The Court of Appeal sitting in Lagos has dismissed an appeal brought by Globacom Limited to upturn a N2, 033,561,222.53 billion arbitral award made against it by Justice Mohammed Liman of the Federal High Court.

In dismissing Globacom’s appeal, the panel of jurists led by Justice J. S. Ikyegh were unanimous that the appeal lacked merit and ought to be dismissed. Others jurists on the panel were Justice I. B. Gafai and Justice Ebiowei Tobi.

In his lead judgment, Justice Gafai affirmed the ruling of Justice Liman and equally resolved all the issues in favor of the respondents.

In his ruling delivered on November 29, 2019 in a suit marked FHC/L/CS/857/19, Justice Liman dismissed the Globacom’s motion seeking to set aside the lower court’s earlier garnishee proceedings.

Dissatisfied with the ruling, Globacom in its Notice of Appeal marked CA/LAG/CV/1385/2019, filed on December 9, 2019, but deemed properly filed on June 30, 2021, prayed the court to allow the appeal and set aside the ruling of the lower court.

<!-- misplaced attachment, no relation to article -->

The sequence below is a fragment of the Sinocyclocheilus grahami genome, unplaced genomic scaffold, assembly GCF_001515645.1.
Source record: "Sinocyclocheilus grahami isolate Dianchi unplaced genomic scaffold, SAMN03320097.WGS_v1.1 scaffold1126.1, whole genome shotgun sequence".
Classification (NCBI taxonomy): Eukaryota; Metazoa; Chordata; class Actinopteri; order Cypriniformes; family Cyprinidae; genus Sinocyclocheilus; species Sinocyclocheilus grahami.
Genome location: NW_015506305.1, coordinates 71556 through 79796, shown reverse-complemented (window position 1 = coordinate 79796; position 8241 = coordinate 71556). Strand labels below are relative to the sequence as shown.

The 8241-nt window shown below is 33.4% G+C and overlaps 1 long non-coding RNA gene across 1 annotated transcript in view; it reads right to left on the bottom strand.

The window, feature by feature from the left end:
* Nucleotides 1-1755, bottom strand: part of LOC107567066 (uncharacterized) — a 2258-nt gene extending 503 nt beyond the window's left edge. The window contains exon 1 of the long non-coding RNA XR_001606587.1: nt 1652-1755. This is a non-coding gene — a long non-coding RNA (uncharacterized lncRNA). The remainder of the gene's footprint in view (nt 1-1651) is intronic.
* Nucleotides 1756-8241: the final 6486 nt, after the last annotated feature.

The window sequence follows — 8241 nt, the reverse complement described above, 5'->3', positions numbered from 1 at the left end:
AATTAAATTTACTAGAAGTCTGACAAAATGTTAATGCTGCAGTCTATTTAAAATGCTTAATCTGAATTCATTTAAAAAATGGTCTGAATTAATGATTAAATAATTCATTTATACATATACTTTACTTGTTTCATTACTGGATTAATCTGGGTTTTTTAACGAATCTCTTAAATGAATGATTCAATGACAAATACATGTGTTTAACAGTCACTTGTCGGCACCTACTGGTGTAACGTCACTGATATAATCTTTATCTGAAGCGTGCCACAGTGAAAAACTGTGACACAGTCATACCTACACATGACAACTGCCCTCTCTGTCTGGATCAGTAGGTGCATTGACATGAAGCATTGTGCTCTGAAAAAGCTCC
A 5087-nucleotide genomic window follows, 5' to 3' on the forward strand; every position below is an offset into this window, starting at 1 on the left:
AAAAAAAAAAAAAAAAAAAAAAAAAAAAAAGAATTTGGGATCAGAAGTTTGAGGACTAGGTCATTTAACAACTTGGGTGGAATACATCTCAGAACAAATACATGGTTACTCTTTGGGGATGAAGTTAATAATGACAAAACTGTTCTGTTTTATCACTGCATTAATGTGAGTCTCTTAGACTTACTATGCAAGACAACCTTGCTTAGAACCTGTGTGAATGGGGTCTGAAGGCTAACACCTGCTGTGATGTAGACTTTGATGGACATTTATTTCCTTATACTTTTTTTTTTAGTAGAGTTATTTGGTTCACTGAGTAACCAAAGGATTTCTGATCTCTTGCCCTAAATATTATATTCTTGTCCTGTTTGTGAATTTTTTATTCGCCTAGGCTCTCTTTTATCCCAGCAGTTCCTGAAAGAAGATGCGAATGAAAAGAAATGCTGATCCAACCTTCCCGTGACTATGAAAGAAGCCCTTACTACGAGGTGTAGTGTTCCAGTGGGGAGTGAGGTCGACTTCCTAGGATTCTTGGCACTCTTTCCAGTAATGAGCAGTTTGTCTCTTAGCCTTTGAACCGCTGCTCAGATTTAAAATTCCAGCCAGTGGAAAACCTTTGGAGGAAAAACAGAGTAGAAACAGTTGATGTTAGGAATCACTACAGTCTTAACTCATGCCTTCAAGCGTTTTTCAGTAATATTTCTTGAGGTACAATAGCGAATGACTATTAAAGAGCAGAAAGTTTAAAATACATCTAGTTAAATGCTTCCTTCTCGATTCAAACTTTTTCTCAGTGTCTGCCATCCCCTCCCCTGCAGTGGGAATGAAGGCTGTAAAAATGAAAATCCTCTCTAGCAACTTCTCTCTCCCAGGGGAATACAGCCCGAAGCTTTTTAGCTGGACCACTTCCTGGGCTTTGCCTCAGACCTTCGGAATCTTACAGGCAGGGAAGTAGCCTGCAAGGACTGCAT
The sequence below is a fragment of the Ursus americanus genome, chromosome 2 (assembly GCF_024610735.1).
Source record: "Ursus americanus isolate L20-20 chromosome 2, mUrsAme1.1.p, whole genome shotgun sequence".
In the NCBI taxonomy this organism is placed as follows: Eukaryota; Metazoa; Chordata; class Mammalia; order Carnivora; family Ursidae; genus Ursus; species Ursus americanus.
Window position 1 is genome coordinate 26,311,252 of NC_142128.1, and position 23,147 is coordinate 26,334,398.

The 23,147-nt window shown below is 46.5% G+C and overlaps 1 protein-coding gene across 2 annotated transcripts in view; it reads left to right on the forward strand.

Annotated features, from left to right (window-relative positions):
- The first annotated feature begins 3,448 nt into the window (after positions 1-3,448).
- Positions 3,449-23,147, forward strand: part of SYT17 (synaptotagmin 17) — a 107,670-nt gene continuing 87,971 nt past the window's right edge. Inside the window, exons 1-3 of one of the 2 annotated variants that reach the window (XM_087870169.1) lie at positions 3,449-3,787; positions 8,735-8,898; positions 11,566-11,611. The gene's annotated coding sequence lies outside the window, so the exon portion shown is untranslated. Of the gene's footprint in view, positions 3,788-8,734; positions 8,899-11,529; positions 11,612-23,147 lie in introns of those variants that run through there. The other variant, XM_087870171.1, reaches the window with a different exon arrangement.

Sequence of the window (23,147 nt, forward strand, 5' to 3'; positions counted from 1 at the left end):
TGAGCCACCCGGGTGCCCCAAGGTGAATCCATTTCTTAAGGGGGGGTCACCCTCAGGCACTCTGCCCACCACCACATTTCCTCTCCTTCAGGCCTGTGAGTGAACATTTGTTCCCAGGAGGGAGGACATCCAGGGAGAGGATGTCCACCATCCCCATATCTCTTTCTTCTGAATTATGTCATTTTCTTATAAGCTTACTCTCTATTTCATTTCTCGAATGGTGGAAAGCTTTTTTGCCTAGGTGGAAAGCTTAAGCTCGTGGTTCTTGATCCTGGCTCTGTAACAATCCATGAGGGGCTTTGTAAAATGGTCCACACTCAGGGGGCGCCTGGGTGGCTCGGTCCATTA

Listed as respondents in the appeal were MTN Communications Limited; Sterling Bank Plc; First Bank Plc; Zenith Bank Plc; First City Monument Bank Plc; Wema Bank Plc; Polaris Bank Plc; Diamond Bank Plc; Heritage Bank Plc; Guaranty Trust Bank Plc; Stanbic-Ibtc Nigeria Plc; Standard Chartered Bank Plc and Keystone Bank Plc.

The Appellant argued that the trial Judge erred in law when he held that multiple garnishee proceedings can be pursued concurrently by MTN Communications Limited (1st Respondent) against the Appellant in respect of the arbitral Award obtained against the Appellant.

Globacom further argued that the trial judge erred in law and violated its right to a fair hearing when he dismissed its motion dated July 29, 2019, but filed July 30, 2019, without considering all the legal issues raised by it in the motion.